cortex. C. R. Acad. Bulg. Sci. 33, 129132.
Hinova-Palova, D., Usunoff, K., 1981. Electron-microscopic evidence for the
existence of a nigroclaustral projection in the cat. C. R. Acad. Bulg. Sci. 34 (5)
729732.
Hinova-Palova, D., 1981. Identication of degenerated boutons in claustrum dorsale
after lesion of visual cortex. C. R. Acad. Bulg. Sci. 34, 449452.
Hinova-Palova, D.V., Paloff, A.M., 1982. Corticoclaustral connections. An electronmicroscopic study. Verh. Anat. Ges. 76, 503504.
Hinova-Palova, D., Paloff, A., 1984. Identication of degenerated synaptic boutons in
the claustrum of cat after lesion of the parietal cortex. Contemp. Probl. Neuromorphol. (Soa) 1314, 154160.
Hinova-Palova, D., 1986. Light-microscopic and ultrastructural organization of the
claustrum in the cat. Afferent and efferent connections (Thesis)Medical Academy, Soa.
Hinova-Palova, D., Dimova, R., Ivanov, D.P., 1987. Identication of small neurons
(dwarf cells) in the claustrum of the cat. Light and electron microscopic
observation. Verh. Anat. Ges. Leipzig 66.
Hinova-Palova, D., Christova, T., 1988. Immunohistochemical investigation of
somatostatin (SRIF), vasoactive polypeptide (VIP) and glial brillary acidic
protein (GFAP) in the claustrum of the cat. In: Third symposium and school
of histochemistry and cytochemistry, Varna, Bulgaria.
Hinova-Palova, D., Paloff, A., Usunoff, K., Dimova, R., Wossifov, T., Ivanov, D., 1988.
Reciprocal connections between the claustrum and the auditory cortical eld in
the cat. An experimental study using light and electron microscopic anterograde degeneration methods and the horseradish peroxidase retrograde axonal
transport. J. Hirnforsch. 29, 255278.
Hinova-Palova, D., Braak, E., 1993. Somatostatin-like immunoreactive neurons in
the human claustrum. In: XIth Congress of Anatomists and Embriologists, Soa,
Bulgaria.
Hinova-Palova, D.V., Paloff, A.M., Christova, T., Ovtcsharoff, W., 1997. Topographical
distribution of NADPH-diaphorase-positive neurons in the cats claustrum. Eur.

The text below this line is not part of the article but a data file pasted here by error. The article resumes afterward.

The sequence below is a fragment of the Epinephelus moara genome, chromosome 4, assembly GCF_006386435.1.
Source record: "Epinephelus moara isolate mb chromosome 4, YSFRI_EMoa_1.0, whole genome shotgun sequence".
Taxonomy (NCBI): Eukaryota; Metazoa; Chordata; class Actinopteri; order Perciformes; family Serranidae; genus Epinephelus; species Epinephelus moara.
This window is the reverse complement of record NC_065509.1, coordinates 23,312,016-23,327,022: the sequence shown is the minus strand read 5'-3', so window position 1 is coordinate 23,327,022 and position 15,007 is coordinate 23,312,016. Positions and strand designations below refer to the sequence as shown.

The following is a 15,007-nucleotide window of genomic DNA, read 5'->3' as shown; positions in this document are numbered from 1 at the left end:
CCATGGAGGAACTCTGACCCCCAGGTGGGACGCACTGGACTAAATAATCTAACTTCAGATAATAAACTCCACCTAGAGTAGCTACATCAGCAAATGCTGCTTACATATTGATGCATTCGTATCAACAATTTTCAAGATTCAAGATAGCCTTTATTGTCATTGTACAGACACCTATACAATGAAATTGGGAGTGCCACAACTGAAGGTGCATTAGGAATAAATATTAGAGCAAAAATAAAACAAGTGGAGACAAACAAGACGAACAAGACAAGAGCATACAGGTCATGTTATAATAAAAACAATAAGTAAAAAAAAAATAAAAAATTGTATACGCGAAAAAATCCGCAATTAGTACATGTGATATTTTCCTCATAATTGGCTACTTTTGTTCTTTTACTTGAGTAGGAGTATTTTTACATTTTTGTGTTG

J. Morphol. 35, 105116.

118

D.V. Hinova-Palova et al. / Journal of Chemical Neuroanatomy 6162 (2014) 107119

Hinova-Palova, D.V., Christova, T., Yotovski, P.V., Logofetov, A.P., Paloff, A.M., 2001.
Somatostatin-like neurons and bres in the cat claustrum. C. R. Acad. Bulg. Sci.
54, 8184.
Hinova-Palova, D., Edelstein, L., Paloff, A., Hristov, S., Papantchev, V., Ovtscharoff, W.,
2007. Parvalbumin in the cat claustrum: ultrastructure, distribution and functional implications. Acta Histochem. 109, 6177.
Hinova-Palova, D., Edelstein, L., Paloff, A., Hristov, S., Papantchev, V., Ovtscharoff, W.,
2008. Neuronal nitric oxide synthase immunopositive neurons in cat claustrum
a light and electron microscopic study. J. Mol. Histol. 39, 447457.
Hinova-Palova, D., Edelstein, L., Papantchev, V., Landzhov, B., Malinova, L., Todorova-Papantcheva, D., Minkov, M., Paloff, A., Ovtscharoff, W., 2012. Light- and
electron-microscopic study of leucine enkephalin immunoreactivity in the cat
claustrum. J. Mol. Histol. 43 (6) 641649.
Hinova-Palova, D., Edelstein, Landzhov, B., Braak, E., Malinova, L., Minkov, M., Paloff,
A., Ovtscharoff, W., 2013a. Parvalbumin-immunoreactive neurons in the
human claustrum. Brain Struct. Funct., http://dx.doi.org/10.1007/s00429013-0603-x.
Hinova-Palova, D., Edelstein, Landzhov, B., Minkov, M., Malinova, L., Alexandrov, A.,
Hristov, S., Paloff, A., Ovtscharoff, W., 2013b. Light microscopic immunocytochemical identication of leucine enkephalin in human claustrum. Scr. Sci. Med.
45 (l) 2328.
Hinova-Palova, D., Edelstein, Landzhov, B., Minkov, M., Malinova, L., Hristov, S.,
Denaro, F.J., Alexandrov, A., Kiriakova, T., Brainova, I., Paloff, A., Ovtscharoff, W.,
2013c. Distribution and morphological characteristics of NADPH-diaphorasepositive neurons and bers in the human claustrum. Front. Syst. Neurosci.,
http://dx.doi.org/10.3389/fnsys.2014.00096.
Hokfelt, T., Broberger, C., Zhang, X., Diez, M., Koop, J., Xu, Z.Q., Landry, M., Bao, L.,
Schalling, M., Koistinaho, J., Dearmond, S.J., Prusiner, S., Gong, J., Walsh, J.H.,
1998. Neuropeptide Y: some viewpoints on a multifaceted peptide in the
normal and diseased nervous system. Brain Res. Rev. 26, 154166.
Inui, A., 1999. Neuropeptide Y feeding receptors: are multiple subtypes involved?
Trends Pharmacol. Sci. 20 (2) 4346.
Kalaitzakis, M.E., 2014. Parkinsons disease and the claustrum. In: Smythies J.R.,
Edelstein, L.R., Ramachandran, V.S. (Eds.), The Claustrum Structural, Functional and Clinical Neuroscience. Elsevier, Oxford, pp. 277297.
Koide, S., Onishi, H., Hashimoto, H., Kai, T., Yamagami, S., 1995. Plasma neuropeptide
Y is reduced in patients with Alzheimers disease. Neurosci. Lett. 198 (2) 149
151.
Kowianski, P., Morys, J.M., Wojcik, S., Dziewiatkowski, J., Luczynska, A., Spodnik, E.,